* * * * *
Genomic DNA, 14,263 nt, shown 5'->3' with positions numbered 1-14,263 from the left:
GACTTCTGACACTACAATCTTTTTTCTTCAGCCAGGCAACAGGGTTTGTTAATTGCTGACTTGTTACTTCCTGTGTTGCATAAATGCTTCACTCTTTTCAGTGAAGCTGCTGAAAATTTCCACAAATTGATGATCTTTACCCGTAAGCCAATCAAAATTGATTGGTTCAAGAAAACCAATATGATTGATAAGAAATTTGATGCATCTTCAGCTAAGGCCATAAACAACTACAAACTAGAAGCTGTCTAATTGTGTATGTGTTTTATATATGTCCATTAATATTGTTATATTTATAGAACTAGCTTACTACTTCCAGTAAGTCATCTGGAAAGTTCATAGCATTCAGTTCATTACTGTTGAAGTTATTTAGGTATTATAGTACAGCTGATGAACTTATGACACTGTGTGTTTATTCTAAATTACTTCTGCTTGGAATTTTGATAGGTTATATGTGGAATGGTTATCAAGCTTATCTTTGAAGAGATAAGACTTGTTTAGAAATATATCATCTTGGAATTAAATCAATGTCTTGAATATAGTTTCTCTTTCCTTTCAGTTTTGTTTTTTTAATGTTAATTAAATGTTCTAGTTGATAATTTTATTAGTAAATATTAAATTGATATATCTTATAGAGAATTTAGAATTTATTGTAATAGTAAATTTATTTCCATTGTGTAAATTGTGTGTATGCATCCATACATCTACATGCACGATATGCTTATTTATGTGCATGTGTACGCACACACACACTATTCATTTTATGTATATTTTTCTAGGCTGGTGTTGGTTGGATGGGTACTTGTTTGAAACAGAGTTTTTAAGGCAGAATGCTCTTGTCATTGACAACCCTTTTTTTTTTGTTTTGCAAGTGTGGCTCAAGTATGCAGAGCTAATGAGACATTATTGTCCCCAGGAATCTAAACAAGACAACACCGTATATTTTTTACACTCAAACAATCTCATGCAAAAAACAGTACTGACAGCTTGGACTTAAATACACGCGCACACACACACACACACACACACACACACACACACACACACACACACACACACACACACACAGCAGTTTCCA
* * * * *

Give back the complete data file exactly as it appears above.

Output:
Genomic DNA, 14,263 nt, shown 5'->3' with positions numbered 1-14,263 from the left:
GACTTCTGACACTACAATCTTTTTTCTTCAGCCAGGCAACAGGGTTTGTTAATTGCTGACTTGTTACTTCCTGTGTTGCATAAATGCTTCACTCTTTTCAGTGAAGCTGCTGAAAATTTCCACAAATTGATGATCTTTACCCGTAAGCCAATCAAAATTGATTGGTTCAAGAAAACCAATATGATTGATAAGAAATTTGATGCATCTTCAGCTAAGGCCATAAACAACTACAAACTAGAAGCTGTCTAATTGTGTATGTGTTTTATATATGTCCATTAATATTGTTATATTTATAGAACTAGCTTACTACTTCCAGTAAGTCATCTGGAAAGTTCATAGCATTCAGTTCATTACTGTTGAAGTTATTTAGGTATTATAGTACAGCTGATGAACTTATGACACTGTGTGTTTATTCTAAATTACTTCTGCTTGGAATTTTGATAGGTTATATGTGGAATGGTTATCAAGCTTATCTTTGAAGAGATAAGACTTGTTTAGAAATATATCATCTTGGAATTAAATCAATGTCTTGAATATAGTTTCTCTTTCCTTTCAGTTTTGTTTTTTTAATGTTAATTAAATGTTCTAGTTGATAATTTTATTAGTAAATATTAAATTGATATATCTTATAGAGAATTTAGAATTTATTGTAATAGTAAATTTATTTCCATTGTGTAAATTGTGTGTATGCATCCATACATCTACATGCACGATATGCTTATTTATGTGCATGTGTACGCACACACACACTATTCATTTTATGTATATTTTTCTAGGCTGGTGTTGGTTGGATGGGTACTTGTTTGAAACAGAGTTTTTAAGGCAGAATGCTCTTGTCATTGACAACCCTTTTTTTTTTGTTTTGCAAGTGTGGCTCAAGTATGCAGAGCTAATGAGACATTATTGTCCCCAGGAATCTAAACAAGACAACACCGTATATTTTTTACACTCAAACAATCTCATGCAAAAAACAGTACTGACAGCTTGGACTTAAATACACGCGCACACACACACACACACACACACACACACACACACACACACACACACACACACACACACACAGCAGTTTCCA